There wasn’t just one lockdown – each person had their own unique experience over the three and a half months that were unlike any before. Some were involuntarily forced into months of solitude, while others were holed up in close contact with family members. For some it was a chance to slow down while for others it meant taking on far more pressure in their work or family life than usual.
Despite what we might think, our personalities are far from stable. Modern psychological research demonstrates that while we may have some relatively stable personality traits, they are flexible. They continue to evolve throughout our lives and in response to major life events, something the coronavirus lockdown certainly was for most of us.
When lockdown measures were announced at the end of March, people were, en masse, forced out of their comfort zone and daily routines. Wiebke Bleidorn from the Personality Change Laboratory at the University of California speculates that this sudden shift to different daily patterns could have encouraged us to develop new norms that, over the long term, will shape our personalities beyond the Covid pandemic.
It’s possible that you will have emerged from lockdown with some new personality traits, be they likes, dislikes, passions or changes to how you socialise.
As we have only just exited lockdown, psychologists haven’t been able to collect enough long term data to firmly identify any behavioural trends that might have emerged.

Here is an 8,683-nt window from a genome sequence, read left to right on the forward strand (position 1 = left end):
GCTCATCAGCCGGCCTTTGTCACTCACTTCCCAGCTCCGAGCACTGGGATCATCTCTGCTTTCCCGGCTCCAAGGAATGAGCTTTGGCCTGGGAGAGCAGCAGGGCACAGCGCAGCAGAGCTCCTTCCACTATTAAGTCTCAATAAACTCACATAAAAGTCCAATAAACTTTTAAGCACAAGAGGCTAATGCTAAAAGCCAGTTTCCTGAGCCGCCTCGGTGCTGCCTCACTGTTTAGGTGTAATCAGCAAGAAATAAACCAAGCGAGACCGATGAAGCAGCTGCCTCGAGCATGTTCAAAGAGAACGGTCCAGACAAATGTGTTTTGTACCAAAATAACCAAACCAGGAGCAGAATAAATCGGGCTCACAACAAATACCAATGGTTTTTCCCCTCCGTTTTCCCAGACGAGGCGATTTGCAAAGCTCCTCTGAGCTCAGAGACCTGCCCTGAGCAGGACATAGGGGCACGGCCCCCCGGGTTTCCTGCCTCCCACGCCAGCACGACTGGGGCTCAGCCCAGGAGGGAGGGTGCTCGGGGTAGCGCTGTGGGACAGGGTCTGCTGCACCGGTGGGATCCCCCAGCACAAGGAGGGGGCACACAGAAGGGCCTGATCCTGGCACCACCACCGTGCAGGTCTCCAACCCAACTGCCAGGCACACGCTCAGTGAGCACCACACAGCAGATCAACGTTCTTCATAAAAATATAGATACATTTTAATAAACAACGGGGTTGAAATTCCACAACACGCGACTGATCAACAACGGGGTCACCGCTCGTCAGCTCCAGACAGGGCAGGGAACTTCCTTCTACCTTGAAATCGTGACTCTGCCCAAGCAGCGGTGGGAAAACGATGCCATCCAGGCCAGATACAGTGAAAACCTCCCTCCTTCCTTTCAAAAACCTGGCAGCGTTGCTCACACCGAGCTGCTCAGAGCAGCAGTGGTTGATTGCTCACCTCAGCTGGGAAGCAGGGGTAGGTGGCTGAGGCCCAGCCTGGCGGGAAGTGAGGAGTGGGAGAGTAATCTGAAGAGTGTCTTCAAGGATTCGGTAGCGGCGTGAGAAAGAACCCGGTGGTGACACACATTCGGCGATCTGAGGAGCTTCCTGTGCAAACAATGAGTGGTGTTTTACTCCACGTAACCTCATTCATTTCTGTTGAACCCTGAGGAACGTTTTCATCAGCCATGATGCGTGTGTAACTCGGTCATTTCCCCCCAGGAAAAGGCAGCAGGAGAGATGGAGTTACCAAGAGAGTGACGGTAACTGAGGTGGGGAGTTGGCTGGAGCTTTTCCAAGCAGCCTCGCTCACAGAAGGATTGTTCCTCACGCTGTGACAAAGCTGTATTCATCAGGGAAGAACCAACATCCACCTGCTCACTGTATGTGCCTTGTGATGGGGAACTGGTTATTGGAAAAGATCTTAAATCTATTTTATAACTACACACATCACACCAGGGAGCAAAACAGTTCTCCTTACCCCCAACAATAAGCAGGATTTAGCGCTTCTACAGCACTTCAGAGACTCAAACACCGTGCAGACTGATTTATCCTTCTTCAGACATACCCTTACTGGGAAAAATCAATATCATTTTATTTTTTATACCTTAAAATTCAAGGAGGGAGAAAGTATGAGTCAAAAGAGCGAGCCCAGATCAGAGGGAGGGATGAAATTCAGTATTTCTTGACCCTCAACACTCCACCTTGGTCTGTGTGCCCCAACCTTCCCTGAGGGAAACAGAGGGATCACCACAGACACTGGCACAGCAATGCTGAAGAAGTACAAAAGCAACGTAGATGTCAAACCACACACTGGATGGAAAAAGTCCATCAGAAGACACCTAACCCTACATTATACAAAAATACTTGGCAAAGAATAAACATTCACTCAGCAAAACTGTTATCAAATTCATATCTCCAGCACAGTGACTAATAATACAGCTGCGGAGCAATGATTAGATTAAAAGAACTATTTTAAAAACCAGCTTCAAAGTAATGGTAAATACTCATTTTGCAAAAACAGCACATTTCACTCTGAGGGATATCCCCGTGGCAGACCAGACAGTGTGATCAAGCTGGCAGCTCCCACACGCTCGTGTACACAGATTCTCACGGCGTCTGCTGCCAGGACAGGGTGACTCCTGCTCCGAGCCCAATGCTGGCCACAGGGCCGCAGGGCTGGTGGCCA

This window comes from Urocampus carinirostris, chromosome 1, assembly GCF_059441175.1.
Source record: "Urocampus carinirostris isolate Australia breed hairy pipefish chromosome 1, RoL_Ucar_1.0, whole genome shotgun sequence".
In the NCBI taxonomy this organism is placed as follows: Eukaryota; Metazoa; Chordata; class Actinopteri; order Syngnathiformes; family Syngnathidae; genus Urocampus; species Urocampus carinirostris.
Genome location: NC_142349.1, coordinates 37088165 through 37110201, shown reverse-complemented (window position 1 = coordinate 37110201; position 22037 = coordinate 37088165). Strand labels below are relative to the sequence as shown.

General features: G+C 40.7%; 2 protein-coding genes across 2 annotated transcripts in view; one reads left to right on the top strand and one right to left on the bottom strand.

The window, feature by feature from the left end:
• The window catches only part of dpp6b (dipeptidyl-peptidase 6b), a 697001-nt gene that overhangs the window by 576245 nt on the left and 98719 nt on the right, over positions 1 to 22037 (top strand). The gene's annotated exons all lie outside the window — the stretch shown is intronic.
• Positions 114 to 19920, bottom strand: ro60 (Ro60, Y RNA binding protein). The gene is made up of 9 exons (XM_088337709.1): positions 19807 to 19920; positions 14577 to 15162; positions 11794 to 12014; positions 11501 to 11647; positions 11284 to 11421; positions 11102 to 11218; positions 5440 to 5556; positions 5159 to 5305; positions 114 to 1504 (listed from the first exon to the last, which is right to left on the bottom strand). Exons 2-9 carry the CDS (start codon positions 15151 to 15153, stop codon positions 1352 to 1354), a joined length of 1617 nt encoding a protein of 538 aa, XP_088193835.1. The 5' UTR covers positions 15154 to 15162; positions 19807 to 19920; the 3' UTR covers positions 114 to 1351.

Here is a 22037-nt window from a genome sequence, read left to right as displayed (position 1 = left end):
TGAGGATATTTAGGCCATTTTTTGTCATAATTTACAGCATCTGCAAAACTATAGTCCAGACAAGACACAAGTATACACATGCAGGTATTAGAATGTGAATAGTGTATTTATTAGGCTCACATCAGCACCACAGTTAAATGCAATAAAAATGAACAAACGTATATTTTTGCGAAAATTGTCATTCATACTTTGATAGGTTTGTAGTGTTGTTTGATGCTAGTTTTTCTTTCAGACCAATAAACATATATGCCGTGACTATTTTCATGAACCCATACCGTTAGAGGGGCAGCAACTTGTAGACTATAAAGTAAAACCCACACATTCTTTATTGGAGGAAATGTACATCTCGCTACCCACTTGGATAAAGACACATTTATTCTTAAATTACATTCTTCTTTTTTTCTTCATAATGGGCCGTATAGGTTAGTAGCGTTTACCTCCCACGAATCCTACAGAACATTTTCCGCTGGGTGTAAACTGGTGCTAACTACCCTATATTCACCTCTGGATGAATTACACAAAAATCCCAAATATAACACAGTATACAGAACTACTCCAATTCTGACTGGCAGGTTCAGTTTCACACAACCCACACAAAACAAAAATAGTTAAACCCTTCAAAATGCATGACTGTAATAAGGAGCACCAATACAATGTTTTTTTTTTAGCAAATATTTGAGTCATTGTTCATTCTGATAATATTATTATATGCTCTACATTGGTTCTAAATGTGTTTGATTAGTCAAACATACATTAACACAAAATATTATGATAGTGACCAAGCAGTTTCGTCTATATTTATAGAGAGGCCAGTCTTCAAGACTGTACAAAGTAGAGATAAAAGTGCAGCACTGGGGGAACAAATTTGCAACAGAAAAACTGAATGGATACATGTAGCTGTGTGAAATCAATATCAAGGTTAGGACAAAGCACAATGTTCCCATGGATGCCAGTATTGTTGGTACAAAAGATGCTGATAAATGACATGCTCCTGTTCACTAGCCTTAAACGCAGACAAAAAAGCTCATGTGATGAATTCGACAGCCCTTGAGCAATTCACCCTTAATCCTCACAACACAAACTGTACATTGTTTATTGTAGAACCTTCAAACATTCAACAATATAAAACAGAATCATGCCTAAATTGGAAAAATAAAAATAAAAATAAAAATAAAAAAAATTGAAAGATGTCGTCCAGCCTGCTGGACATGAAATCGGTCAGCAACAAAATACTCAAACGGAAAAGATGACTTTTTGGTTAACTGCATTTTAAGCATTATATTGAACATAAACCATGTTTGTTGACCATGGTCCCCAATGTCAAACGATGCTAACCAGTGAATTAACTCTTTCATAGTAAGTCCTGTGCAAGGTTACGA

Some psychologists say there won’t be an average effect on our personalities that the majority of us will share because of the uniqueness of each person’s experience of the pandemic.
However, there is speculation that lockdown might have turbo-charged our personal growth.
The additional time to reflect might have increased our ‘self concept clarity’. This term refers to the degree to which we develop coherent beliefs about ourselves and our goals in life. Ultimately, this could lead people to follow paths and make choices that resonate with them on a more profound level post-lockdown.
Psychological studies about long periods in isolation that preceded lockdown, which focused on people staying in the Antarctic or on simulated missions to Mars, reported long periods of isolation as causing depression and other detrimental effects on participants’ wellbeing.
However, recently released studies on loneliness during lockdown show little adverse effects on people’s wellbeing. Researchers from the University of Durham and the University of Reading speculate that this was because many used the solitude that lockdown forced upon them as a time for reinvigoration, where people took action in order to stop their wellbeing deteriorating.
What’s more, modern technology gave people more ways to stay in touch with one another. Social media and technology meant many friends and families still found time to socialise virtually. Families across the country made an effort to virtually socialise each week.
Broader scientific literature shows us that people are highly adaptive and generally develop when placed in difficult circumstances, suggesting that, again, we’ll find a way to cope with lockdown if measures are reintroduced following a second wave.